They said I could either play the wing or play point guard, and it would just depend on what kind of team we were playing.
Dorsey-Walker has offers from Michigan, Baylor, Indiana, Dayton, Western Michigan, Central Michigan, Oakland and Fairview. Like when I talked to him last, he said he has no list and he has no timeframe for commitment. As for future visits, he won’t be visiting other schools any time soon but said he’ll probably be at a few more Michigan home games.
Pershing kicks off its basketball season on December 11th, and Dorsey-Walker said he’s been working on taking a leadership role on the team and working on his defense to prepare.
The wait is over, Carlton Brundidge is officially a Michigan Wolverine. Brundidge faxed his letter of intent to the Michigan basketball offices this morning, making his commitment official. Here’s Brundidge’s statement on his signing and explanation of the delay (per Detroit Free Press):
“It means a lot,” Brundidge told the Free Press. “My sister went to the school, and I like going to a program that’s improving. I want to build up Michigan. I want to be the person who helps build it up.”
He said when his father got home during the weekend, they discussed the letter, made certain it was the right decision and moved forward.
“He said, ‘Carlton, are you ready to do this?’ I said, ‘Yeah, I was waiting for you,’” Brundidge recalled.
Here’s John Beilein’s statement on Carlton:
“Carlton is a physically strong, attacking combo guard that will add toughness and offensive punch to our lineup,” said Beilein. “He is a leader and a winner that loves to compete. We love the fact that we have added another outstanding in-state player to our program, and value the loyalty Carlton has demonstrated throughout his recruiting process. We are thrilled with his decision to become a Michigan Wolverine.”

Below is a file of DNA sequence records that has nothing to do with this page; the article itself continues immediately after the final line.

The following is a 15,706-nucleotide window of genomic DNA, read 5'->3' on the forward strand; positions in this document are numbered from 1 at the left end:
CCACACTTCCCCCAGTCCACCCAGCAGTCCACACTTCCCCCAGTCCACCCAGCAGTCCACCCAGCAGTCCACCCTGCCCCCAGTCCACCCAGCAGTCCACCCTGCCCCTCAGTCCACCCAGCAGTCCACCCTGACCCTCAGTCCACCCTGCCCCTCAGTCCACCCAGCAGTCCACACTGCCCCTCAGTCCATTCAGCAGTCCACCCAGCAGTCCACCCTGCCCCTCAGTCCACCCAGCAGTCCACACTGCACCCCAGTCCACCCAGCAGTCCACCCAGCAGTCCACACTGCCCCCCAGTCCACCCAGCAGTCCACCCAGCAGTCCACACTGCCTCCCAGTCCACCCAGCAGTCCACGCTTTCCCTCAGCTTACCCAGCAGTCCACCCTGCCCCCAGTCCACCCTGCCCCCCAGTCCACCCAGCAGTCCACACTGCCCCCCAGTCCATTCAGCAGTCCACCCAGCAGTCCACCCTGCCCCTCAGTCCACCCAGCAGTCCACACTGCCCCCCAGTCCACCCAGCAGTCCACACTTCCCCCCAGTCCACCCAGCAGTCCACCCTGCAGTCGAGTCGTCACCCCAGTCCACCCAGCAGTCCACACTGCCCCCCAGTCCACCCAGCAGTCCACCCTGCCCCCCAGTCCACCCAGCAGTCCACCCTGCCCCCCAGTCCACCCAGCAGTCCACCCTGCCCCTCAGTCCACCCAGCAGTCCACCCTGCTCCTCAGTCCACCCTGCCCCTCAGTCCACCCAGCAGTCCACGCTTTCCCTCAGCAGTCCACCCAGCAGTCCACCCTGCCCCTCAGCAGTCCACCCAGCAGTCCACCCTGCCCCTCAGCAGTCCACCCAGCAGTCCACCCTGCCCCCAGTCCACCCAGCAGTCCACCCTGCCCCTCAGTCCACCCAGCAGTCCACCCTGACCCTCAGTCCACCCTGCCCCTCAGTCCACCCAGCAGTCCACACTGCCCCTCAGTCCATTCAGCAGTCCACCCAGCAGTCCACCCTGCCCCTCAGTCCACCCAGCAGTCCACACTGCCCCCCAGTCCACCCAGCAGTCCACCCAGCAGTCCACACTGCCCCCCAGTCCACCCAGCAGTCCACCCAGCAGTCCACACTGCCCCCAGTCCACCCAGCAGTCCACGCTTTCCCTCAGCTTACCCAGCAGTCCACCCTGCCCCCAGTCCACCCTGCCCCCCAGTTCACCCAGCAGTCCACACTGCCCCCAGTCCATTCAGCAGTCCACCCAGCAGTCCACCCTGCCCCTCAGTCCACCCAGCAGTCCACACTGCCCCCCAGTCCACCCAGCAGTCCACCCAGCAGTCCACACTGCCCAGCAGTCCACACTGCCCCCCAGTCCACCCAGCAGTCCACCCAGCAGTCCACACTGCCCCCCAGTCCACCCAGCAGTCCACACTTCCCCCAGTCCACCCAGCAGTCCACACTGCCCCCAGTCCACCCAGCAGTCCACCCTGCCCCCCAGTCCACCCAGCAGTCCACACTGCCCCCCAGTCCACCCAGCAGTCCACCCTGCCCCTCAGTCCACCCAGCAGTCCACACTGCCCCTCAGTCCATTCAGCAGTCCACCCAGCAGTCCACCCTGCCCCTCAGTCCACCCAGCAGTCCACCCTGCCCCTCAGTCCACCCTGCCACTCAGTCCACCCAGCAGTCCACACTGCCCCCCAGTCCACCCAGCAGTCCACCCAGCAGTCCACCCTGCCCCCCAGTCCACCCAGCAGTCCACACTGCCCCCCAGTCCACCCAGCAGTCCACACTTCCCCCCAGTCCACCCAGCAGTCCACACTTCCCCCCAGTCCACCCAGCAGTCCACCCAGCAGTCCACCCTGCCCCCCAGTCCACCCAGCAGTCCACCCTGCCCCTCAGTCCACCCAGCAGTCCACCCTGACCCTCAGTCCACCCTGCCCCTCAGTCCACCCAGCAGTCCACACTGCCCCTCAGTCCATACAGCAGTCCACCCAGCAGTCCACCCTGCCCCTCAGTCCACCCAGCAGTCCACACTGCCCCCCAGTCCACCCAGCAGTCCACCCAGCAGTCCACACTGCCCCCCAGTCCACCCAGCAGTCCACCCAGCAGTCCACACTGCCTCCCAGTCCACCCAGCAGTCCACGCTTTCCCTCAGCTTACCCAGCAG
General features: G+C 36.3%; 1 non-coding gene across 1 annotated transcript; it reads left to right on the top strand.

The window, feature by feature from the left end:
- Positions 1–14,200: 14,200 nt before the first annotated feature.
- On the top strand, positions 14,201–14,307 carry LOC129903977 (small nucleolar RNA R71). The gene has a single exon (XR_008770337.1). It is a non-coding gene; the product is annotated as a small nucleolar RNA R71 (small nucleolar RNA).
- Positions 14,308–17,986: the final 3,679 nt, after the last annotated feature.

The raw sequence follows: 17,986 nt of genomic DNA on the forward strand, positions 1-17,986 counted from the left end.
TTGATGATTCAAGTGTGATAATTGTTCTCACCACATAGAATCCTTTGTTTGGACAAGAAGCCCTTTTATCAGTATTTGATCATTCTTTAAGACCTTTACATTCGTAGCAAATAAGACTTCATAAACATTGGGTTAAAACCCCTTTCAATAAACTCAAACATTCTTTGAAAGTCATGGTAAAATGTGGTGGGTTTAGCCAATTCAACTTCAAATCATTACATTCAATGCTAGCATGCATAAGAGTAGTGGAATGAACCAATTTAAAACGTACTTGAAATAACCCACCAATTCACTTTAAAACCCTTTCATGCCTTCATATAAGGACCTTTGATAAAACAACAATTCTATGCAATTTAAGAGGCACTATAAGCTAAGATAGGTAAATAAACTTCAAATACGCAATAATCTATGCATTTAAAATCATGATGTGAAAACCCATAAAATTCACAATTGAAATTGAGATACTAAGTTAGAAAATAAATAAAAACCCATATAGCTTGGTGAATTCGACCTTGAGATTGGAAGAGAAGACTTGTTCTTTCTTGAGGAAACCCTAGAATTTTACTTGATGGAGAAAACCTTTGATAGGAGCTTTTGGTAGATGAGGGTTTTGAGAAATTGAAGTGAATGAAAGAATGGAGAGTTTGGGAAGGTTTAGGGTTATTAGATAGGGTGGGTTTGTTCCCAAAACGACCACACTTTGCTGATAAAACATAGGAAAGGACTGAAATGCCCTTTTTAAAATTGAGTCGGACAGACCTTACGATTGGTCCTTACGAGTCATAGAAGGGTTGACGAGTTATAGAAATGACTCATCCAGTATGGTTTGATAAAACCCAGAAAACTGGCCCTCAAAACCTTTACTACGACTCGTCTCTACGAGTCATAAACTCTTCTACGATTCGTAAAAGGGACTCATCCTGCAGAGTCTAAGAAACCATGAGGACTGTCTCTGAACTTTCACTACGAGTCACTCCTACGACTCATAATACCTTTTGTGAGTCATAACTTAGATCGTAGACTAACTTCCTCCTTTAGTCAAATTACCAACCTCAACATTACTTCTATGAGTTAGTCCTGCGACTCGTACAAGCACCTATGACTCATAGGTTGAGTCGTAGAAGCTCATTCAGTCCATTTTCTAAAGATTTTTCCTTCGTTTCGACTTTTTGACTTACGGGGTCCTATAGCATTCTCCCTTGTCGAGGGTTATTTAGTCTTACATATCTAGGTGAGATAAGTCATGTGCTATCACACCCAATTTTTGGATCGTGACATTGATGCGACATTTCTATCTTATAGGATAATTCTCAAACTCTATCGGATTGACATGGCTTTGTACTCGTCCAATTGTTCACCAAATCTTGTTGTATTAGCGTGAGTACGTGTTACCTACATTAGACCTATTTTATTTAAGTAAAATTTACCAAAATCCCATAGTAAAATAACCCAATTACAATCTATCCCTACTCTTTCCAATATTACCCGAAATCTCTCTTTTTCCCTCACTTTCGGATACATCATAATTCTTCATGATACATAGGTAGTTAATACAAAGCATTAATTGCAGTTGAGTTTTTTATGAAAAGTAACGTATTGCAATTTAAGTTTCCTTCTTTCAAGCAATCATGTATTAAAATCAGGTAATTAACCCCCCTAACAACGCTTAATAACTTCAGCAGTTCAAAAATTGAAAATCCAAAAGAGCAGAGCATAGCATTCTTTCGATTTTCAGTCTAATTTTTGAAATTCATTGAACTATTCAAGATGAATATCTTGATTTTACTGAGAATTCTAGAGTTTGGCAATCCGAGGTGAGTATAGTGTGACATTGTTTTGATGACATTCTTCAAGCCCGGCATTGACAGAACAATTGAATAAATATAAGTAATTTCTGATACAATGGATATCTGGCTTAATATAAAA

In other news, Detroit Country Day big man Amir Williams has narrowed his list to Florida and Ohio State and will announce his college decision Wednesday afternoon. Michigan will very likely continue to evaluate prospects in the class of 2011 but, unless something very intriguing comes up, they will likely bank the one remaining scholarship for the class of 2012. (Scholarship Breakdown)
In our final Big Ten preview we look at the Purdue Boilermakers. We’ve watched the “Baby Boilers” of three years ago grow up and they continue to be snakebitten by injury. This year is no different, as Robbie Hummel went down with a knee injury during the first week of practice in West Lafayette. We called on T-Mill, from Hammer and Rails, to help us preview our final Big Ten squad. I’ll have a wrap up post summarizing and comparing all the previews c0ming up shortly.
Robbie Hummel’s injury was obviously devastating for Purdue. How does it change your expectations for the season?
After going through the initial mourning period (and yes, it was a mourning period) I discovered that the goal is still the same: a National Championship. Achieving it now is just more difficult. Purdue has more depth in the low post than at any other time during Matt Painter’s tenure. In nearly every loss last year that lack of depth was exploited. Sandi Marcius, Travis Carroll, and an improved Patrick bade will take the heat off of JaJuan Johnson. and will greatly improve our rebounding ability.
As far as replacing Hummel’s scoring, I saw how that can be done last night. D.J. Byrd and John Hart were 8 of 10 from 3-point land last night, while Ryne Smith is also a long range shooter. Freshman Terone Johnson can also contribute scoring off the bench and may be starting by the Big Ten season. We also had 15 assists on 25 made field goals yesterday, so we’re sharing the ball very well too.